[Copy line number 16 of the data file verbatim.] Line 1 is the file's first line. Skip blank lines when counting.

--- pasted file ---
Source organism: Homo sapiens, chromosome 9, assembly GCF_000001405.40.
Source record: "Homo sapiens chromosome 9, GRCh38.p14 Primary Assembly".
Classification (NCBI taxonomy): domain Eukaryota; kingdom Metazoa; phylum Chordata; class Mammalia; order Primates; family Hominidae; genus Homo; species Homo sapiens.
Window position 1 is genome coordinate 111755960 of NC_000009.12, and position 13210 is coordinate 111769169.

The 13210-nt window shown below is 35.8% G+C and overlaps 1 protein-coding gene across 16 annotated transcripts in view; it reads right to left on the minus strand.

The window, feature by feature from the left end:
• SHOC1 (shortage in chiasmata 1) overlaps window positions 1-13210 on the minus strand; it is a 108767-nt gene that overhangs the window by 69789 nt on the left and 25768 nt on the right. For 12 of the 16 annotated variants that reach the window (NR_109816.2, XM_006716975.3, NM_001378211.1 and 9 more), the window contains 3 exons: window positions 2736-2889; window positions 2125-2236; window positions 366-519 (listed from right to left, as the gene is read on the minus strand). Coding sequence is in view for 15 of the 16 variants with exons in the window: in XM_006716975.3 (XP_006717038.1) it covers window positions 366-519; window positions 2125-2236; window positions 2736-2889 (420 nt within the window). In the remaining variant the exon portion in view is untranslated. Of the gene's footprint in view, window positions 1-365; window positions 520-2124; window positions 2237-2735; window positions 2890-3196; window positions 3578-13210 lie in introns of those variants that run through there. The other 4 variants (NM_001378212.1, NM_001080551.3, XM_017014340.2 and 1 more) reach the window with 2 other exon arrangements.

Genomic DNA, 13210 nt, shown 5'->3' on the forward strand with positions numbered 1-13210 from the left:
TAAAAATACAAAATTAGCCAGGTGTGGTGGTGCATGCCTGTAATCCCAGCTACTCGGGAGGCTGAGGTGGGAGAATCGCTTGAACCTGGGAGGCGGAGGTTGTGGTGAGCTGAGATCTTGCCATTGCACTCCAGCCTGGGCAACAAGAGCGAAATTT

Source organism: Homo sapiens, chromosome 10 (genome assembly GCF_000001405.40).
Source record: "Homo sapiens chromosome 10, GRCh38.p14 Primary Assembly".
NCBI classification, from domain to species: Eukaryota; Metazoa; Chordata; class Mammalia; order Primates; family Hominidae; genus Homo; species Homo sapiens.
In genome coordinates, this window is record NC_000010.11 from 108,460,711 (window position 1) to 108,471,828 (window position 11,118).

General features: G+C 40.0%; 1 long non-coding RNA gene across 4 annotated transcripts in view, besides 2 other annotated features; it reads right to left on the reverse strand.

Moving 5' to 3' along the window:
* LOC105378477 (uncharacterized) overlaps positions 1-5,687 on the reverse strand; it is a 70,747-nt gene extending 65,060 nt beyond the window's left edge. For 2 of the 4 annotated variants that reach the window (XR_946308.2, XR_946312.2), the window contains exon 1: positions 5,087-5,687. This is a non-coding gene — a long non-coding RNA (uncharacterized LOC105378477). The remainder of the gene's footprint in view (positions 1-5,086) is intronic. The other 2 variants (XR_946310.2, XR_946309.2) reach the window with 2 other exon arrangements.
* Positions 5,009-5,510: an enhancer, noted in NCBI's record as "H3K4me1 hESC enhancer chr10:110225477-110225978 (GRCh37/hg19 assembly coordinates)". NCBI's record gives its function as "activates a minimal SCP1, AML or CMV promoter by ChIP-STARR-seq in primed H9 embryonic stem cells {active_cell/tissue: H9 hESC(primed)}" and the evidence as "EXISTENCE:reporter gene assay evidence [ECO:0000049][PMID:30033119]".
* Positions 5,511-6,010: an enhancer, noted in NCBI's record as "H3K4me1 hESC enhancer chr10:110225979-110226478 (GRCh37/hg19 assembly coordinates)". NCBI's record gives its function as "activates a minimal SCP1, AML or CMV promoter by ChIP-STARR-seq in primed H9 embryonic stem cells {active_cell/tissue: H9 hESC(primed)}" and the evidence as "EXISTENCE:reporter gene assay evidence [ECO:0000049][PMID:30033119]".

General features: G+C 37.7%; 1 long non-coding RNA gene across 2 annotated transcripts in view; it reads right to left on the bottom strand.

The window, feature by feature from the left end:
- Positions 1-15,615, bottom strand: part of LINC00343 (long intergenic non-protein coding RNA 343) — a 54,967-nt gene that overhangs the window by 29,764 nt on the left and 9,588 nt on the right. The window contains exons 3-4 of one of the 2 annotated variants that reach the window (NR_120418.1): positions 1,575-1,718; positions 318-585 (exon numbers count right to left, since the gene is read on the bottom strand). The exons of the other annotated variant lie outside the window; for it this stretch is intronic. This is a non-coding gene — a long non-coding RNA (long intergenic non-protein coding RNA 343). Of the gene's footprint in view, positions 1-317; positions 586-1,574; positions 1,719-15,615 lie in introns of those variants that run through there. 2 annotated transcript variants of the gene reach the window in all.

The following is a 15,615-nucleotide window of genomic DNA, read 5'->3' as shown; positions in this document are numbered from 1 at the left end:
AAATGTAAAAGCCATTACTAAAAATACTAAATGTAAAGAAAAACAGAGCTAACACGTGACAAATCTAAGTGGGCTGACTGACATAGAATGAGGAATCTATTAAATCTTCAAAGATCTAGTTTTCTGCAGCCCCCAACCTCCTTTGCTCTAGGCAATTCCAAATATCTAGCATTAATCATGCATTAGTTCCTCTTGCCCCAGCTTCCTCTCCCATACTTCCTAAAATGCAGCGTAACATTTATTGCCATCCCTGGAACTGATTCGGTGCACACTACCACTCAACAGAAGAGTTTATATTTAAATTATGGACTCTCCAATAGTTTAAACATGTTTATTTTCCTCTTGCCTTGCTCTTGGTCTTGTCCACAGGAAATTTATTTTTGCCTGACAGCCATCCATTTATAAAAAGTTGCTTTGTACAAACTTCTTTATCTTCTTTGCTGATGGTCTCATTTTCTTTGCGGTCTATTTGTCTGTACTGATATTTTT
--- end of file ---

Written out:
* LOC105378477 (uncharacterized) overlaps positions 1-5,687 on the reverse strand; it is a 70,747-nt gene extending 65,060 nt beyond the window's left edge. For 2 of the 4 annotated variants that reach the window (XR_946308.2, XR_946312.2), the window contains exon 1: positions 5,087-5,687. This is a non-coding gene — a long non-coding RNA (uncharacterized LOC105378477). The remainder of the gene's footprint in view (positions 1-5,086) is intronic. The other 2 variants (XR_946310.2, XR_946309.2) reach the window with 2 other exon arrangements.